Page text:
Lots of unrequited love in this series, as well as, doomed lovers who are pulled apart or killed.  But this is a dystopia novel, there is bond to be more hurt, anger, and sadness than love.  Does love win out in the end?  Are there any good role models for Love?  Peeta could be argued as a good role model for Love, but even he is twisted and broken in this department by the last book.

Ok, dystopia novel…joy is pretty slim here too.  Most joyful situations are bittersweet; such as when Peeta and Katniss try to honor Rue’s district and it only ends up getting many people in the district killed. 

            Peace-makers are nonexistent is a story whose plot is driven by fighting.  We don’t even know if Katniss’s final act of violence produced a government of peace.

            As far as a “peace that passes all understanding” there is a lot of waiting, a sort of hunter’s patience, if you will.  Peeta demonstrates patience in his love for Katniss.  Haymitch shows patience in his strategy. 


Tuesday, July 12, 2011

When does Aunt Flo visit?

Menstrual cycle, there I said it.  Period.  Aunt Flo.  “That time of the month.”  The Curse.  How, when, and where do you discuss this with your darling little girl?  If you wait too long she could hear about it from friends or worse yet, start her menstrual cycle and think something is seriously wrong.  But you don’t want to jump the gun and give her the information so soon that she can’t really understand it or appreciate what you are sharing with her. 

The average age for a young lady to begin her period has been decreasing over time; it seems to be anywhere between 11-14 at this point.  Body mass and heredity can both effect when our daughters get their first period.  Our pediatrician shared with us that when a girl gets breast buds, the clock starts ticking for her first menstrual cycle to appear; within 18 months.  Even before breast buds your daughter might need to start using deodorant when she is active, or not, if you prefer eau de armpit in scaring the boys away.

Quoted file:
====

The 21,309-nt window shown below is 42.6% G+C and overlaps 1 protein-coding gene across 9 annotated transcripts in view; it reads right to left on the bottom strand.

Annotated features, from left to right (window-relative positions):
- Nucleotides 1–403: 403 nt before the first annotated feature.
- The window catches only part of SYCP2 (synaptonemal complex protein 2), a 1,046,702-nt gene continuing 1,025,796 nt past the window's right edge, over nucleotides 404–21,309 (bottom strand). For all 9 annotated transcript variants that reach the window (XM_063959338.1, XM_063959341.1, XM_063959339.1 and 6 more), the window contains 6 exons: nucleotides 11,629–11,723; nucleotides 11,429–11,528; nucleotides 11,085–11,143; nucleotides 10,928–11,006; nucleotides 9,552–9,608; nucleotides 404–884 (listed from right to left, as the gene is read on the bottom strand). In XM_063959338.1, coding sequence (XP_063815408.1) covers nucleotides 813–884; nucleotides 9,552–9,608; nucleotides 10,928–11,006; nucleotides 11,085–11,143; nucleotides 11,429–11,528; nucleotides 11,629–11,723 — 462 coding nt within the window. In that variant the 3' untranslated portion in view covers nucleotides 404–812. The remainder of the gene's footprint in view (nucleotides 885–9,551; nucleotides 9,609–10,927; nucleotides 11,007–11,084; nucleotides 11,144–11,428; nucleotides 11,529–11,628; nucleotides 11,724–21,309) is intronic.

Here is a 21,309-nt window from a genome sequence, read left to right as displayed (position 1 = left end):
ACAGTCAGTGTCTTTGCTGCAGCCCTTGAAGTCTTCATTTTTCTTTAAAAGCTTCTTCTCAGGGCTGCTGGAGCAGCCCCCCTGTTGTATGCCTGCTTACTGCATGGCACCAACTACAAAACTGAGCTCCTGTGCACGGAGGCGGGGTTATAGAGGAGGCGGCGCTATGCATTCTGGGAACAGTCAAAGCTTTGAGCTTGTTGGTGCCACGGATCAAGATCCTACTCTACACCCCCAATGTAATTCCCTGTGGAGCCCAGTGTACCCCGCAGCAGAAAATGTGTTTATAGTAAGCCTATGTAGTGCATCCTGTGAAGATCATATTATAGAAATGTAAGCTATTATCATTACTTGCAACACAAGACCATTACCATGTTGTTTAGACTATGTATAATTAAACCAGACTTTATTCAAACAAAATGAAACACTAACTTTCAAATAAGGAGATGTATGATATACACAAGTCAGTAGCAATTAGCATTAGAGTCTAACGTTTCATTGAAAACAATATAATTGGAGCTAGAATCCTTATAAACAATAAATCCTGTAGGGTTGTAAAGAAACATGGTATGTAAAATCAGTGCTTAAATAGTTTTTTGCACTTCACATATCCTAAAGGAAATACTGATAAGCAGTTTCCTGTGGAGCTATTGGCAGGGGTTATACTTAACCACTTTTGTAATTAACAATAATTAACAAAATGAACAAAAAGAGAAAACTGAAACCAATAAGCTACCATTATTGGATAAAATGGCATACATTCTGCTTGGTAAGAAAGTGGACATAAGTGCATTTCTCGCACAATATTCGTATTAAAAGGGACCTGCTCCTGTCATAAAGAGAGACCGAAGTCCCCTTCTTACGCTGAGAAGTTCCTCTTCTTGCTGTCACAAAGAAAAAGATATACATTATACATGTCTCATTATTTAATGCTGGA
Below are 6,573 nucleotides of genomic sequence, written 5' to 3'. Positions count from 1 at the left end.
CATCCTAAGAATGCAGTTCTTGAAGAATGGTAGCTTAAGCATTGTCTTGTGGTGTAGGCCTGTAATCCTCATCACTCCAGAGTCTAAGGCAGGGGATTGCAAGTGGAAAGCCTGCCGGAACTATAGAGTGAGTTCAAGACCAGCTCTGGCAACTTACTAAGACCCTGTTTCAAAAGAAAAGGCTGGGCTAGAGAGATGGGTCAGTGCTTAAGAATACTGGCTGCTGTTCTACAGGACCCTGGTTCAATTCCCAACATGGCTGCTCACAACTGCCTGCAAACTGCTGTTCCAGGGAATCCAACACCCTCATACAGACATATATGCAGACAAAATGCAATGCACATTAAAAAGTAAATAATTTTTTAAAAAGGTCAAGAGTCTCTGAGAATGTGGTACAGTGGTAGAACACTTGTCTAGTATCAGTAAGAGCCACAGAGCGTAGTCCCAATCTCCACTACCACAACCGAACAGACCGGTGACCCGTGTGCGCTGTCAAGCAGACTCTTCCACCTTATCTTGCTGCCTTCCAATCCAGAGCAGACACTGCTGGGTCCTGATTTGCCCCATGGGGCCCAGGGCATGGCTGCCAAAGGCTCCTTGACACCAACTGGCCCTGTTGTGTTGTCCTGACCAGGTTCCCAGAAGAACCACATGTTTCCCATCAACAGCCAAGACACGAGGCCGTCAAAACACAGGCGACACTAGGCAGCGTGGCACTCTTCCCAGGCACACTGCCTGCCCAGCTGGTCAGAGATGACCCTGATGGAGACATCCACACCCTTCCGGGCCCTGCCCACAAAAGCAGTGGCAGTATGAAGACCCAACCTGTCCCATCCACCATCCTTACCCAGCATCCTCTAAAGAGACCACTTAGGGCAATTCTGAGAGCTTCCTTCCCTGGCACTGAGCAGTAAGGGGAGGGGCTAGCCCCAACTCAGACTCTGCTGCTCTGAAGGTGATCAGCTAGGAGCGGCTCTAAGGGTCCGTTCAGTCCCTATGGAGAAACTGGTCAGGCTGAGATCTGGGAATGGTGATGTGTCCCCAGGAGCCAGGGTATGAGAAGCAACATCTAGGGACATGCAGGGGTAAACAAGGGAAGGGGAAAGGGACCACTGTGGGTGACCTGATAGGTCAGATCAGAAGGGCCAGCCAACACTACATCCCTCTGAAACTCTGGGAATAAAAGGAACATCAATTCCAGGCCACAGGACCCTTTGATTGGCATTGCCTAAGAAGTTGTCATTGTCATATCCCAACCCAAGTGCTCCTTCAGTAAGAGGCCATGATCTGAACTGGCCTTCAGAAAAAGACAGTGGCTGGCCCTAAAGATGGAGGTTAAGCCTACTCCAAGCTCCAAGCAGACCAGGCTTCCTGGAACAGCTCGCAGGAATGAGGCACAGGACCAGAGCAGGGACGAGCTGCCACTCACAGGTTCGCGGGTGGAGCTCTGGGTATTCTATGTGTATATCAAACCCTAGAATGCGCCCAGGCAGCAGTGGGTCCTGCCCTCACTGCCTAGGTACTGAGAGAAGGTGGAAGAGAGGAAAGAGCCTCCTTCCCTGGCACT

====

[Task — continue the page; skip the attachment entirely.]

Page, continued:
While it might be awfully tempting to leave this lovely life lesson until the last minute, please think about what this communicates to your daughter. 
  • Menstrual Cycles are shameful (because we don’t talk about them unless we have to and only in whispers when we do.)
  • Your body is broken/gross (because you have “shameful” menstrual cycles.)
  • The time of your menstrual cycle typically called your “period” is not positive or feminine (because we hide it even from other women if we can and only talk about it negatively when we do share about it.)
  • You have no control of this negative process (therefore I had nothing to educate you about concerning it) so just grab a pad/tampon, a Midol, and wait it out.

Obviously, I don’t believe these things to be true or I wouldn’t be writing about it.  So I want to encourage you to check out Maidens by His Design (MbHD).  I loved this curriculum and have even taught it as a group class once.  I wanted to give you a chance to look up this resource before talking more about educating our daughters on this topic next week.  We did use the Passport to Purity curriculum, but we used it after going through MbHD.  Take a look.  Share what you used with your daughters, if you dare [insert evil laugh here], because we need to talk about this together in order to undo the negative influences that we have been bombarded with over the years.